sophie: A cartoon-like representation of a girl standing on a hill, with brown hair, blue eyes, a flowery top, and blue skirt. ☀ (Default)

[personal profile] sophie 2009-09-22 07:15 am (UTC)(link)
If you tag an entry in the community -- and thank you to [info - personal] zvi, who's been doing an awesome job in tagging entries that come in! -- please do not remove the 'untagged' tag, even if you add "site:", "workflow:", or "page:" tags to categorize the suggestion. If you do, I'll probably lose the suggestion forever and ever, and that would be sad.)

Can I make a suggestion? Take advantage of Mark's new awesome reading filters and set up a filter that just shows entries in dw_suggestions that are tagged with none of the "untagged" or "bugzilla: " tags, then check it every week or so (bearing in mind that entries drop off the reading page after two weeks). That should catch all the entries that someone *has* removed 'untagged' from, since "bugzilla: " tags can only be added by you (since they're all tags that are added *after* you've processed the entry).

Something you just couldn't do on LJ. :D
Edited 2009-09-22 07:15 (UTC)
yvi: Kaylee half-smiling, looking very pretty (Default)

[personal profile] yvi 2009-09-22 07:23 am (UTC)(link)
since "bugzilla: " tags can only be added by you (since they're all tags that are added *after* you've processed the entry).

I could add "bugzilla: exists" to this entry to just fine. :/

*removes again*
Edited 2009-09-22 07:23 (UTC)
sophie: A cartoon-like representation of a girl standing on a hill, with brown hair, blue eyes, a flowery top, and blue skirt. ☀ (Default)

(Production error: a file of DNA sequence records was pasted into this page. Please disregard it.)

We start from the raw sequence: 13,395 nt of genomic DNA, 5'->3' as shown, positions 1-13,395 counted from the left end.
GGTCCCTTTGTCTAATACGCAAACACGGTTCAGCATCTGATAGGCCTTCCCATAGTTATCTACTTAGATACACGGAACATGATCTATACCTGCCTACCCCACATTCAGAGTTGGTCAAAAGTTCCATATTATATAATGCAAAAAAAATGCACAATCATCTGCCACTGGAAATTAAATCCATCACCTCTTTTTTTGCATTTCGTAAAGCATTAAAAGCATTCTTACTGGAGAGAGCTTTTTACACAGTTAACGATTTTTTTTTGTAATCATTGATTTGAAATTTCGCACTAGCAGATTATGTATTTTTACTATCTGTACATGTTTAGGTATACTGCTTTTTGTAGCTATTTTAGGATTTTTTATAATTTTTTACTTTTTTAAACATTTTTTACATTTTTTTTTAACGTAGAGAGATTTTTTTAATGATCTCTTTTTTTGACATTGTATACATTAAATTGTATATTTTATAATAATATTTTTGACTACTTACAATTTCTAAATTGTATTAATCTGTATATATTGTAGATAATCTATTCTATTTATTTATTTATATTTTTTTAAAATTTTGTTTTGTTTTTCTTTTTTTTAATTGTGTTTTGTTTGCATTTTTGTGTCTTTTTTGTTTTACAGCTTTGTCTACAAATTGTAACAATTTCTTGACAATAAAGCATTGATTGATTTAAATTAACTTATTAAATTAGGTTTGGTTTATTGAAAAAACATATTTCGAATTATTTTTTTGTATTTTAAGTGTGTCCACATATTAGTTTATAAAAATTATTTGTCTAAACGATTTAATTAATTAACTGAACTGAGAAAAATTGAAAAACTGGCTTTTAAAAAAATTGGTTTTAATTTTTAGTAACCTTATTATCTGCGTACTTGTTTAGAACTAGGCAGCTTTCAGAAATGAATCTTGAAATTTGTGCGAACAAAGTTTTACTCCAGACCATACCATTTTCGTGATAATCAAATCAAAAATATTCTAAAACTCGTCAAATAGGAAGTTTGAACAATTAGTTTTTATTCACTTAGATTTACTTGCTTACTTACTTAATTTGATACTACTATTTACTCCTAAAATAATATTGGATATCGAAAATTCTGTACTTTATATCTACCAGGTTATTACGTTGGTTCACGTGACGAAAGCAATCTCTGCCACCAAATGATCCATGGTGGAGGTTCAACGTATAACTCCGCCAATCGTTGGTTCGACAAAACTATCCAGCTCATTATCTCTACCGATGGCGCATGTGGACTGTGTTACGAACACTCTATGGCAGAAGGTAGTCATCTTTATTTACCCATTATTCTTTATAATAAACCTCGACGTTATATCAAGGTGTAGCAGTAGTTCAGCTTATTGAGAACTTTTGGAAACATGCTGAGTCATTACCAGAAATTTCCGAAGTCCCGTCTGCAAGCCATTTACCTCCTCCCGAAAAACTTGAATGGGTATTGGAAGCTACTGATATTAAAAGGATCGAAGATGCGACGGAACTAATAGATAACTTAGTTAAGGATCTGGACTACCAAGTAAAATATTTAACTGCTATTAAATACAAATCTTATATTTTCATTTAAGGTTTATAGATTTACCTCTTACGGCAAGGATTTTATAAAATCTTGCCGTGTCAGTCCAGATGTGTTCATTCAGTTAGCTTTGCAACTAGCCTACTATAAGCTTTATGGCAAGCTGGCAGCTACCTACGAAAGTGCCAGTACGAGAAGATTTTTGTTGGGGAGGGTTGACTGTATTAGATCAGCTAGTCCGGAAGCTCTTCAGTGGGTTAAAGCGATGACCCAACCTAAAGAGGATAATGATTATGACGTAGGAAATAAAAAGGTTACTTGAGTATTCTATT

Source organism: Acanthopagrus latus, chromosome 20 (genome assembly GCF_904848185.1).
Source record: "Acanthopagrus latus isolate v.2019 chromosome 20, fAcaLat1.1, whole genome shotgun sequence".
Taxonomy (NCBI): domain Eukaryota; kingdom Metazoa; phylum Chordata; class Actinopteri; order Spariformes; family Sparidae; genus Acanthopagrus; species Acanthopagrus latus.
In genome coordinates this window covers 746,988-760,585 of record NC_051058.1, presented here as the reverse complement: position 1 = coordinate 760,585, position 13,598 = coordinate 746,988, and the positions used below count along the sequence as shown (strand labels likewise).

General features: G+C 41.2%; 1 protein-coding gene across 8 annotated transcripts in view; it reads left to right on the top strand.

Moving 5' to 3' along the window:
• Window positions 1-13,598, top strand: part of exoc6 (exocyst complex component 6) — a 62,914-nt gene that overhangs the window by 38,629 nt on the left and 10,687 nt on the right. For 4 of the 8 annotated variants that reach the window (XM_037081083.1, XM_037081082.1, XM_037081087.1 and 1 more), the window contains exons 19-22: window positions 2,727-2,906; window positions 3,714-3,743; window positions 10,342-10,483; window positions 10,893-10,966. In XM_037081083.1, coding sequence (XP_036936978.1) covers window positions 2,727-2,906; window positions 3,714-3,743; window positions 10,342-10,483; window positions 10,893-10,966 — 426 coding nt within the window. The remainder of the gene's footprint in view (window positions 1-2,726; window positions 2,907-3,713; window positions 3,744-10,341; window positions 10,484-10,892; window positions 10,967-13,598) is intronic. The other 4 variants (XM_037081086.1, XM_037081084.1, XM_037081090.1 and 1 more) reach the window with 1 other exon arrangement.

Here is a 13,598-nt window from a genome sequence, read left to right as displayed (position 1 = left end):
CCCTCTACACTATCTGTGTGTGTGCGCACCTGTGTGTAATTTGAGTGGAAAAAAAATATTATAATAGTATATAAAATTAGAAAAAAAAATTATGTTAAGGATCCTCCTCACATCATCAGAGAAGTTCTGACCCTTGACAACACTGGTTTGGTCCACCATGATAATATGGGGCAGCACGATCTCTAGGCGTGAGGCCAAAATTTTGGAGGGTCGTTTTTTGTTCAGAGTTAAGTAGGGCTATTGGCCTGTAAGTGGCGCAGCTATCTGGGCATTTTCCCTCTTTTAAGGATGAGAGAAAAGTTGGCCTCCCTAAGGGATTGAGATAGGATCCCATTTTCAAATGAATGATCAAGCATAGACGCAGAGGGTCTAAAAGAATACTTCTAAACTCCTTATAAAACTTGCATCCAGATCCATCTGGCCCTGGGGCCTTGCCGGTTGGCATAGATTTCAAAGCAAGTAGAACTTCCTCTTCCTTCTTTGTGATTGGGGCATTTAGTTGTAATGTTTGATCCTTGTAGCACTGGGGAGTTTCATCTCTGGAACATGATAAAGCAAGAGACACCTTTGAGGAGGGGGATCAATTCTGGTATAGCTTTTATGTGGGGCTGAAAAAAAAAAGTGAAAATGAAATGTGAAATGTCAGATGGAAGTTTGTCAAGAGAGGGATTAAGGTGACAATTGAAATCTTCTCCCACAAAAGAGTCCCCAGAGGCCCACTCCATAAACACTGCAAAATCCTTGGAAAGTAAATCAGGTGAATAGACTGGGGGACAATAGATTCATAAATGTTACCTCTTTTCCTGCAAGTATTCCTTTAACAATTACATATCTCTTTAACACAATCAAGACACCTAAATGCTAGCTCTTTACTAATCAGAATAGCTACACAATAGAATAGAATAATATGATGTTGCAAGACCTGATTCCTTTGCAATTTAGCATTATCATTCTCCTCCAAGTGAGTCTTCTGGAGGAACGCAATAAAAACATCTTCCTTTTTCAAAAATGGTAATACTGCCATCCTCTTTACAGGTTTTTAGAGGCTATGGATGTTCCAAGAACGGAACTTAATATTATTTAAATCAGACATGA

[personal profile] sophie 2009-09-22 07:28 am (UTC)(link)
I wasn't referring to a technical limitation; more that it's just Rah that actually does that. Though it makes sense that someone else might add that one, or "bugzilla: duplicate". Maybe renaming the 'untagged' tag would be good; it could be a little confusing the way it is. Maybe 'unreviewed'?
yvi: Kaylee half-smiling, looking very pretty (Default)

[personal profile] yvi 2009-09-22 04:50 pm (UTC)(link)
*removes again*

That... um, kind of failed.

zvi: self-portrait: short, fat, black dyke in bunny slippers (Default)

[personal profile] zvi 2009-09-22 01:43 pm (UTC)(link)
I don't think people who aren't members of the community have the ability to remove tags. I've had it happen once or twice that I added a tag, and then realised some other tag was better, and been unable to remove the first tag once it's been saved with the entry, so I don't think you have to worry about it with anyone who's not a member of the comm.
auroraprimavera: Michelle Monaghan (Default)

[personal profile] auroraprimavera 2010-04-11 03:16 pm (UTC)(link)
It's sticky \o/